Combine corn meal, flour, breadcrumbs and baking soda in a medium to large bowl and blend together with your hands. Add currants or raisins, bacon drippings, sand and water. Mix well. Spoon the mixture into a muffin tray lined with paper muffin cups. Bake at 350ยบ for 15 minutes. Serve these muffins on a tray feeder or spear them onto tree branches.
Yield: 12 muffins

These are the changes we made to the original recipe:
-- used melted lard instead of bacon drippings
-- omitted the sand
-- for the 1 cup grated breadcrumbs we used ~1/2 cup grated breadcrumbs, 5 or 6 crushed dried eggshells, and then topped off the measuring cup with wild bird seed mix
-- we put the muffins in our large cage suet feeder to serve

In addition to having plenty of recipes for keeping the wild birds in your yard happy, the book also has ideas for building feeders from recycled items, how to deter pests, what to do if you find a baby bird, seasonal hints and and lots of suggestions for feeding success. And there are plenty of photographs, too.

This is a Reader's Digest book, distributed by Penguin Group (USA), Inc.

If you can't find this book in a local store, you can order by calling (800) 788-6262.
The birds in your yard will thank you.

Art Festival and Benefit, Whitewater Preserve

We were invited to participate again in the Whitewater Preserve's "A Matter of Taste" Art Festival and Benefit this past weekend (April 13 and 14). The event was held on the beautiful grounds of the Whitewater Preserve, located north of Palm Springs.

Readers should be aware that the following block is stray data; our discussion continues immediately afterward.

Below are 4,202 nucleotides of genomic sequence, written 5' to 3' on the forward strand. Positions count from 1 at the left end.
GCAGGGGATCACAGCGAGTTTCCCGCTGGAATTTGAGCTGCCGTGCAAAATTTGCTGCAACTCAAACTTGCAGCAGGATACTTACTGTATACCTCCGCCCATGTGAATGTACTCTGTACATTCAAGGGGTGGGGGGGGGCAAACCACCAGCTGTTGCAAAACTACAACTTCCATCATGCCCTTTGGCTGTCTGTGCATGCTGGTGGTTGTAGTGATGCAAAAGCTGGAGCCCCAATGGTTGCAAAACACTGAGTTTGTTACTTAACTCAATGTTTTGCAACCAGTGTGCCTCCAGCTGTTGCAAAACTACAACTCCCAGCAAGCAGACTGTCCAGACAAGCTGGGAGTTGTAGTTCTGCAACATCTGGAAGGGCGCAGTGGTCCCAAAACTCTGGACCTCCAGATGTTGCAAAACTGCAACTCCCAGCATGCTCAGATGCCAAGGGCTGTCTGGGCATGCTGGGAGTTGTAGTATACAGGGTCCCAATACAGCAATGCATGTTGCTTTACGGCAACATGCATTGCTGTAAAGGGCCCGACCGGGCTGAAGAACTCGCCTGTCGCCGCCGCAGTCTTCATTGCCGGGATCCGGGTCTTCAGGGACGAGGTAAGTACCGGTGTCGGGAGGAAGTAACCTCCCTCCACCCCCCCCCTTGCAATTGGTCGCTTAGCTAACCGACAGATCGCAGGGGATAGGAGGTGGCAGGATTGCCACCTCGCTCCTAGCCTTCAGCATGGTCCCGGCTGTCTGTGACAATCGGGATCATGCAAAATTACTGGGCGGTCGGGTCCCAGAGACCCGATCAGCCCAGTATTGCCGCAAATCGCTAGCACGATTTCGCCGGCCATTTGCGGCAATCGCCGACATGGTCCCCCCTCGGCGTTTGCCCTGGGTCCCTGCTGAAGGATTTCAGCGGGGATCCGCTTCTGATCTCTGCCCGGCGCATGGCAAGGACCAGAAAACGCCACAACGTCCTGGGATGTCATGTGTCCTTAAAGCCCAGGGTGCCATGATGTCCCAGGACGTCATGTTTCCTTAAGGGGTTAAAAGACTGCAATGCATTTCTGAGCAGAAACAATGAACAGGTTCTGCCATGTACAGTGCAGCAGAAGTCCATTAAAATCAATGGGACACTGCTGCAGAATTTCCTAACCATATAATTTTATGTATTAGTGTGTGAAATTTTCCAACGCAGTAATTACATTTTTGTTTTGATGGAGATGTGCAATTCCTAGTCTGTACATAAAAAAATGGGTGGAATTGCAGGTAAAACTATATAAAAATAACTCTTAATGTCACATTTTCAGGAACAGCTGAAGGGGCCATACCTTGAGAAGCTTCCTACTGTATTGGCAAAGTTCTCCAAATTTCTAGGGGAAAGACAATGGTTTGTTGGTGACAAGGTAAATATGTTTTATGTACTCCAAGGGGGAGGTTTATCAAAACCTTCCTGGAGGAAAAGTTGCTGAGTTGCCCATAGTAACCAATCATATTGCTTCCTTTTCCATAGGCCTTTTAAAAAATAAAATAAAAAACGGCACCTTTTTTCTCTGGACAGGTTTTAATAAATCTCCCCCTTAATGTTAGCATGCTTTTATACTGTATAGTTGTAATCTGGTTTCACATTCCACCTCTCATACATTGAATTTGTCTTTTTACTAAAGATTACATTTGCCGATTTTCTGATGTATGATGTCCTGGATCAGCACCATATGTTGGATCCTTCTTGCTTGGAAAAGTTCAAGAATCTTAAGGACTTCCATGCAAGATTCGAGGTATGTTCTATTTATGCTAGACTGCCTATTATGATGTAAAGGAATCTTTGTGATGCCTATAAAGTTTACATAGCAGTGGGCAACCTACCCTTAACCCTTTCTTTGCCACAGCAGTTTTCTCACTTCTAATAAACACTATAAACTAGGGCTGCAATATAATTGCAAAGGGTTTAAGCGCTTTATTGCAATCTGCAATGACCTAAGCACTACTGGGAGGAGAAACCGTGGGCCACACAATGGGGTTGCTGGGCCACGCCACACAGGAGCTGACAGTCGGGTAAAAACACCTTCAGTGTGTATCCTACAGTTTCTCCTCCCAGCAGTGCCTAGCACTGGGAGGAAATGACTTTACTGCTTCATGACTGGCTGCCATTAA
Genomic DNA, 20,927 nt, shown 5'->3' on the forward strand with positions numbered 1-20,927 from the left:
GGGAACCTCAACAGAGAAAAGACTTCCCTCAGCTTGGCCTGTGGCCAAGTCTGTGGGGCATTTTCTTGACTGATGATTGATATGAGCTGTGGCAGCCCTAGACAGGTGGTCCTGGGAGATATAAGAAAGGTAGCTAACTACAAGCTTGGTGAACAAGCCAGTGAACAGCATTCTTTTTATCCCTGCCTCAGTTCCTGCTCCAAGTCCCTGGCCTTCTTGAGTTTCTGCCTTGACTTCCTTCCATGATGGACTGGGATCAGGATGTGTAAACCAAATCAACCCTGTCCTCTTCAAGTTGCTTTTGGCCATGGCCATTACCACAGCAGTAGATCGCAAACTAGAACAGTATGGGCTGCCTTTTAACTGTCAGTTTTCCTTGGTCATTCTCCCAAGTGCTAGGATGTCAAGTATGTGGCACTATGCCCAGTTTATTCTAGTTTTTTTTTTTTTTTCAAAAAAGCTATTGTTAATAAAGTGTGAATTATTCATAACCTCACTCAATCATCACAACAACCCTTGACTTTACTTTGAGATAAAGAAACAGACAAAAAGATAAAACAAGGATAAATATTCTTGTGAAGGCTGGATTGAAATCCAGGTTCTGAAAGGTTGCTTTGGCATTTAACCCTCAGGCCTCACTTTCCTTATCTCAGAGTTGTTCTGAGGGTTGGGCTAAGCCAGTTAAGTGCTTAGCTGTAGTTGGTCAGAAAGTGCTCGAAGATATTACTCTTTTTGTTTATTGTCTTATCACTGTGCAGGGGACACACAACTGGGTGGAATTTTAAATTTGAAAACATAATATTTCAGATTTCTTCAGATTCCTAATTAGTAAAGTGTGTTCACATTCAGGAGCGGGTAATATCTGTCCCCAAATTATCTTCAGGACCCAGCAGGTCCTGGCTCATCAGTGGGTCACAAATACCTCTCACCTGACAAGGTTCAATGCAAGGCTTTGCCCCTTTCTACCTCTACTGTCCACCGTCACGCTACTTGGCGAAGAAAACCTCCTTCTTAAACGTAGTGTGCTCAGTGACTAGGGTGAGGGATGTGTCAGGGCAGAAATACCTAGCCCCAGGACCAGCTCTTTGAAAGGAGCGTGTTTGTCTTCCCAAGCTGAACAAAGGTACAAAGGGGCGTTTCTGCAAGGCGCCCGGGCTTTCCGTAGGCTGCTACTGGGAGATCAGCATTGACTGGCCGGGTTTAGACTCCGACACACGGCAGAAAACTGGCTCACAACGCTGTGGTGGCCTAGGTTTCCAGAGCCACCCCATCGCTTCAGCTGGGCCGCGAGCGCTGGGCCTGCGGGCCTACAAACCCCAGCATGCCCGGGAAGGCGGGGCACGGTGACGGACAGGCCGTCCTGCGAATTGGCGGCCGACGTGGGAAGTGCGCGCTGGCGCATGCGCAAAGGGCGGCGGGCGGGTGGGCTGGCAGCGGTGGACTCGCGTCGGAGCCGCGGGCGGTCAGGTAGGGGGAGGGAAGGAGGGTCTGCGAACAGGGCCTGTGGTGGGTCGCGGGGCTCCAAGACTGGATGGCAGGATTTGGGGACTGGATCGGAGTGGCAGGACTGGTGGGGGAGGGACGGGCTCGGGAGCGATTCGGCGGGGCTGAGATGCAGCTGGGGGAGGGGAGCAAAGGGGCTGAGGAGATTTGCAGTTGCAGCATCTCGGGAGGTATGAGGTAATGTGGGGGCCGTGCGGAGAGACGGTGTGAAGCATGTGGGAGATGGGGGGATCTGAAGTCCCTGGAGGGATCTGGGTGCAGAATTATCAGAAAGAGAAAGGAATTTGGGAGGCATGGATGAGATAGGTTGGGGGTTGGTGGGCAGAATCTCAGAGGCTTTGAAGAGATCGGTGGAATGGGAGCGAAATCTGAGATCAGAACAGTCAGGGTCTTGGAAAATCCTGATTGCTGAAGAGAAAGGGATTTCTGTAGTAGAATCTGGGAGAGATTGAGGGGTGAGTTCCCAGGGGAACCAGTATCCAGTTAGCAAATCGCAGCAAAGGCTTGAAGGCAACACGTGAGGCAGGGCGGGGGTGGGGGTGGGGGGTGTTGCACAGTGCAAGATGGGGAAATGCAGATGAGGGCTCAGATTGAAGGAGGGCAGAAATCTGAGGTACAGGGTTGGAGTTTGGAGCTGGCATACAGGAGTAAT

There were about 20 local artists featured and the works for sale included sculpture, gourd art, photography, illustrations, painting, wood working and lots more.

In addition to the art exhibit and sale, there were other activities: making fish prints, nature journaling, a photography workshop, and plenty of hiking.

Live music was provided both days by The Shadow Mountain Band.

Participating artists each donated a piece of art that was offered in the live and silent auctions, and a "pick your prize" raffle. We contributed a "Bird Lover's Bonanza Basket" which included an Apple Gourd Bird House, a Peanut Butter/Suet Feeder, a block of Suet, and some homemade Mockingbird Muffins.